Researchers at Northeastern University today announced that they have been able to demonstrate the unique feature of imaging through a flat lens. Using the phenomenon of negative refraction through a novel photonic crystal, Northeastern physicists observed that a flat slab of such material behaves as a lens and focuses electromagnetic waves at microwave frequencies to produce a real image.
The research, published in tomorrow’s edition of the journal Nature, represents an important advance in the field of imaging. The lead author on the article, “Imaging by Flat Lens Using Negative Refraction,” is Srinivas Sridhar, Ph.D., from the department of physics and the Electronic Materials Institute at Northeastern. Contributors also include NU researchers Patanjali Parimi, Ph.D., Wentao Lu, Ph.D., and Plarenta Vodo.
"The significance of this research is that, for the first time, we have been able to image using a flat surface by employing a special material fabricated from a photonic crystal, which possesses a negative index of refraction,” said Sridhar. “Conventional materials, like glass or Teflon, possess positive indices of refraction and, in order to focus light or microwaves with them, you need to have a curved surface. When the concept of negative refraction emerged about 30 years ago, its most striking proposal was the notion that you could form an image using flat rather than curved surfaces. This research not only demonstrated this to be true but is a significant achievement toward the realization of several applications in imaging such as the concept of a ‘superlens’ with vastly improved power of resolution. ”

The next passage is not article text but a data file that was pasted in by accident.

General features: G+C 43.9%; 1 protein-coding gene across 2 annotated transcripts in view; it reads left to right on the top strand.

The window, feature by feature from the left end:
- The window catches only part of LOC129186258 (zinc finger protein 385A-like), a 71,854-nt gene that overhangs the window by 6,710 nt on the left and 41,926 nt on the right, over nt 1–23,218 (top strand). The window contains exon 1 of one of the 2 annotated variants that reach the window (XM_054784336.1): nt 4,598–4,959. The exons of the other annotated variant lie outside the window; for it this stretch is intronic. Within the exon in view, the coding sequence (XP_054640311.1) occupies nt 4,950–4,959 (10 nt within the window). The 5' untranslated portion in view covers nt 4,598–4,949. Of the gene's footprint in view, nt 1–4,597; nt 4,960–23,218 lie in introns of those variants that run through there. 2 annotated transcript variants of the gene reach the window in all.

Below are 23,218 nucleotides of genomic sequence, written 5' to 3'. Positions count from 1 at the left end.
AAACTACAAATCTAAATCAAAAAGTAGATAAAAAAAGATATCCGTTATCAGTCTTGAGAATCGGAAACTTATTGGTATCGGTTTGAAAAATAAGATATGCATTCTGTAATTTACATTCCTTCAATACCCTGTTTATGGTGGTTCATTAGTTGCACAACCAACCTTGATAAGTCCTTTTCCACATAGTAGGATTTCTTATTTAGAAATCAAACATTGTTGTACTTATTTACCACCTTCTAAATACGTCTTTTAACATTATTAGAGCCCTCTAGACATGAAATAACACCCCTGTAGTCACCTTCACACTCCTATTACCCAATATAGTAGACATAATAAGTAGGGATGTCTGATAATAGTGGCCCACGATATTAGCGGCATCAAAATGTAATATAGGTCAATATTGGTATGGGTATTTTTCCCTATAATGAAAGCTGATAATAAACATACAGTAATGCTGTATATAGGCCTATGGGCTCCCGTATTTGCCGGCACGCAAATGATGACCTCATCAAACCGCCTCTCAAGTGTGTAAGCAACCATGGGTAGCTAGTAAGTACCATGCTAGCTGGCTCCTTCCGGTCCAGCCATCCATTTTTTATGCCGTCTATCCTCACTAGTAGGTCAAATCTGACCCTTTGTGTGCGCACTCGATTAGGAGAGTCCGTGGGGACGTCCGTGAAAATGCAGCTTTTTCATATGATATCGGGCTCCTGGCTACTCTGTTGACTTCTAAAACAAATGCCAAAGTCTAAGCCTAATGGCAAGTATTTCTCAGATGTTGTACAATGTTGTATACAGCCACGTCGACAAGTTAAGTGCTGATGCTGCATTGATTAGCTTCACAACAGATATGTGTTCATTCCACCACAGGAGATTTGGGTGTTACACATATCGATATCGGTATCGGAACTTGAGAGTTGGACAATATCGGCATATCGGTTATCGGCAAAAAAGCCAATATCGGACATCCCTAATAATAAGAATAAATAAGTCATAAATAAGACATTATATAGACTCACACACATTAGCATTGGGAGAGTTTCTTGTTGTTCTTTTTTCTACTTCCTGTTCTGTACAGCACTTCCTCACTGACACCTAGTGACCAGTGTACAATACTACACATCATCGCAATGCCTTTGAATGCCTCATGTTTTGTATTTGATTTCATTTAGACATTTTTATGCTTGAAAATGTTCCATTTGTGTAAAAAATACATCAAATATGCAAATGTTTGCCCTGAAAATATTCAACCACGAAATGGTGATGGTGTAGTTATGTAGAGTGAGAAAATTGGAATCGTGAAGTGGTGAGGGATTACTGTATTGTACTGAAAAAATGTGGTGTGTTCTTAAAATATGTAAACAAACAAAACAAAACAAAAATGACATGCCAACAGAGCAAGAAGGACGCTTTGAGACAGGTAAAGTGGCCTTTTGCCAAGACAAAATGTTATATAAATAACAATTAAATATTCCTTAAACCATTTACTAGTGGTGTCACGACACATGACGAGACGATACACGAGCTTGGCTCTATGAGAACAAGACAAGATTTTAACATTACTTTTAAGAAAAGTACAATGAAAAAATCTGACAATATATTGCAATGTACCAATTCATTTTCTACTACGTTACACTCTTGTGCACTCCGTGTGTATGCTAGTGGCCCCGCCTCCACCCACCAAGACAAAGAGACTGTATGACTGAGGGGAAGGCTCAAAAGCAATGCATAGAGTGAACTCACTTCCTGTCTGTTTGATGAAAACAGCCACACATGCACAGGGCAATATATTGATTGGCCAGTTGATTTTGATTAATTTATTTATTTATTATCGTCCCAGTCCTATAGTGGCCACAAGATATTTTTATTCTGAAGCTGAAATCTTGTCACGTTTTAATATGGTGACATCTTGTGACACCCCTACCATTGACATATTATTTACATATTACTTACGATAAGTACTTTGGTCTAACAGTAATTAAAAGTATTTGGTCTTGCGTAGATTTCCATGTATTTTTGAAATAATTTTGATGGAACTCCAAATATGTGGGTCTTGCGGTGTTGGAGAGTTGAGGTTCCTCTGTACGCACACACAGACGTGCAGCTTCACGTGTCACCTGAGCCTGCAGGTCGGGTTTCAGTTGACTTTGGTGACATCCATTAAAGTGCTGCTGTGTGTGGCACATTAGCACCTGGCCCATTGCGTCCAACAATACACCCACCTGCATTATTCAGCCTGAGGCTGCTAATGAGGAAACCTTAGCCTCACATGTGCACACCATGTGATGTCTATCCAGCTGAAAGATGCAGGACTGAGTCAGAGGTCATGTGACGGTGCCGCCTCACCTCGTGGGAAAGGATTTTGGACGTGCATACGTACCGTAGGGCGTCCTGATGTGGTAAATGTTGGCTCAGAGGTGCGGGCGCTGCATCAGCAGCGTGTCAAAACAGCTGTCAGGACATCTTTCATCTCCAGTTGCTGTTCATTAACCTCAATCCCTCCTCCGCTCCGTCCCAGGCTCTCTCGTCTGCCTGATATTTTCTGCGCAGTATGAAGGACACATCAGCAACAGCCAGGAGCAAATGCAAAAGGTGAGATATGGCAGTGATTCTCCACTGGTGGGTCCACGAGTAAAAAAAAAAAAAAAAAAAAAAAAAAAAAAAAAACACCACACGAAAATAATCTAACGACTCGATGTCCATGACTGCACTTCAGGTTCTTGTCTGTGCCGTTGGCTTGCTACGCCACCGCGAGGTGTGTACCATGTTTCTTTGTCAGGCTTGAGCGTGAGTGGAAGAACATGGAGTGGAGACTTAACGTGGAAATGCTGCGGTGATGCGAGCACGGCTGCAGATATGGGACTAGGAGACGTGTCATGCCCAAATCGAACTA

Steve Sylven | Northeastern University
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